Local anesthetic activity

S. acmella is known to be constituted of pungent alkamide-like spilanthol that causes numbness and tingle. Local anesthetic activity was studied in animal models through intracutaneous wheal in guinea pigs and plexus anesthesia in frogs (Chakraborty et al., 2010[19]). S. acmella aerial aqueous extract exhibited significant activity that could be due to the presence of alkamides (Chakraborty et al., 2010[19]). However, its onset of action was slower than that of xylocaine, the standard drug.

The well-recognized local anesthetics are comprised of mostly amide compounds such as xylocaine (lidocaine). Its mechanism of action involves the blockage of voltage-gated Na+ channels. By the same analogy, the alkamides of S. acmella extracts produced local anesthetic action presumably through the blockage of Na+ channels. Isobutylamide and piperovatine of other antitoothache plant (Piper piscatorum) were reported to display local anesthetic activity through the same mechanism of action (McFerren et al., 2002[50]).

Antimicrobial activity

Ethyl acetate (EtOAc) and methanol (MeOH) extracts from the leaves of S. acmella exhibited the strongest antimicrobial activity among the tested extracts using the well diffusion method against Klebsiella pneumoniae (Arora et al., 2011[5]). The EtOAc extract had two-fold higher activity than that of doxycycline, the standard drug, whereas the MeOH extract showed comparable activity with doxycycline. This could be due to the fact that the plants contain flavonoids, tannins, and other phytochemicals, which are well-known antimicrobials. On the other hand, aerial parts of EtOAc and MeOH extracts from S. acmella tested by the agar dilution method were shown to be inactive antimicrobials whereas its chloroform (CHCl3) extract displayed antimicrobial activity against Streptococcus pyogenes with MIC of 256 μg/mL (Prachayasittikul et al., 2009[68]). In addition, hexane and CHCl3 extracts exhibited antifungal activity (MIC 256 μg/mL) against Saccharomyces cerevisiae (Prachayasittikul et al., 2009[68]).Moreover, isolated fractions of CHCl3 and EtOAc extracts selectively inhibited the growth of Corynebacterium diphtheriae NCTC 10356 with MIC range 64-256 μg/mL (Prachayasittikul et al., 2009[68]). Another study showed that leaves/flowers MeOH extract of the plant species displayed no antimicrobial action (disk diffusion method) (Nanasombat and Teckchuen, 2009[56]).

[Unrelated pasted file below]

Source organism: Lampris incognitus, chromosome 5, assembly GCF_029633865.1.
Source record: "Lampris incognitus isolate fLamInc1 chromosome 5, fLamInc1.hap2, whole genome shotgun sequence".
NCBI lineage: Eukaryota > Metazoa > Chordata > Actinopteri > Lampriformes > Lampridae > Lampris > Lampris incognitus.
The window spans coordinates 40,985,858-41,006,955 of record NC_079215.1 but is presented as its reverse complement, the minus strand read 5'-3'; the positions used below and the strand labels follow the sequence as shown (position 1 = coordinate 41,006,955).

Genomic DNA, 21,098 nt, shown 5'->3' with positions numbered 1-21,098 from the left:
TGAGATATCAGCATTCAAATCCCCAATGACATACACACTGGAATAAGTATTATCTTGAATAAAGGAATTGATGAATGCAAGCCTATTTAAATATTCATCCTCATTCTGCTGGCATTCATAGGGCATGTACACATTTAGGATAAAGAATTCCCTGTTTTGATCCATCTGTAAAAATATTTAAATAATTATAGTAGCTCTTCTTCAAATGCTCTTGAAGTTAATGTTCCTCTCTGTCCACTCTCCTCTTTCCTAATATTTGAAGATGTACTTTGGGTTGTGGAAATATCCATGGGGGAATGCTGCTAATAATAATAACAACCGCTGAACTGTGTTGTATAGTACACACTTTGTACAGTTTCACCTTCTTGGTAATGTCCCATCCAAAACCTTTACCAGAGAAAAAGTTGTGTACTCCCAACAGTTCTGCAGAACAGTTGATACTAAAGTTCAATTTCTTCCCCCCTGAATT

Medicinal plants for treatments of oral cavity infections, dental caries and periodontal diseases were reported (Rosas-Piñón et al., 2012[84]). The most frequently used were species from many families: Myrthaceae (17.8 %), Punica (15.1 %), Compositae (11.3 %), Asteraceae (9.7 %), Piperaceae (8.6 %), Anacardiaceae (7.3 %), Fagaceae (6.9 %), Labiateae (5.4 %), Leguminosae (5.1 %), Butalaceae (0.5 %) and others (6.4 %). Dental caries and periodontal diseases are two major dental pathologies affecting humankind that arises from colonization and accumulation of oral microorganisms especially Streptococcus mutans and Porphyromonas gingivalis (Rosas-Piñón et al., 2012[84]). Antibacterial activity of Compositae plant extracts against oral microorganisms is shown in Table 4(Tab. 4) (Rosas-Piñón et al., 2012[84]). The data showed that S. mutans was the most sensitive to plant extracts while P. gingivalis was the most resistant (Rosas-Piñón et al., 2012[84]).

Antifungal activity

Several parts of S. acmella were tested for antifungal activity (Table 5(Tab. 5)) (References in Table 5: EtOAc: Arora et al., 2011[5]; Petroleum ether: Rani and Murty, 2006[77]; CHCl3: Phongpaichit et al., 2005[64]; Hexane,CHCl3 EtOAc,MeOH: Prachayasittikul et al., 2009[68]) and the studies showed that S. acmella leaves (EtOAc and aqueous) extracts exhibited better antifungal activity than the standard drug (fluconazole) against Rhizopus arrhigus and Rhizopus stolonifer (Arora et al., 2011[5]).The leaves extract also displayed weak activity against Aspergillus niger and Penicillium chrysogenum (Arora et al., 2011[5]). The whole plant CHCl3 extract was shown to be active antifungal against opportunistic fungal infection (e.g. Microsporum gypseum and Cryptococcus neoformans) in AIDS patients (Phongpaichit et al., 2005[64]). S. acmella flower head petroleum ether extract exerted antifungal activity against A. niger, A. parasiticus, Fusarium moniliformis and F. oxysporium (Rani and Murty, 2006[77]). The antifungal activity of S. acmella extracts may be due to the presence of spilanthol and alkamides (Nakatani and Nagashiwa, 1992[55]), non-volatile sesquiterpenoids and saponins (Krishnaswami et al., 1975[39]; Mukharya and Ansari, 1986[51]). In addition, aerial parts of S. acmella extracts (hexane and CHCl3) exhibited activity against Saccharomycese cerevisiae (Prachayasittikul et al., 2009[68]).

Antimalarial activity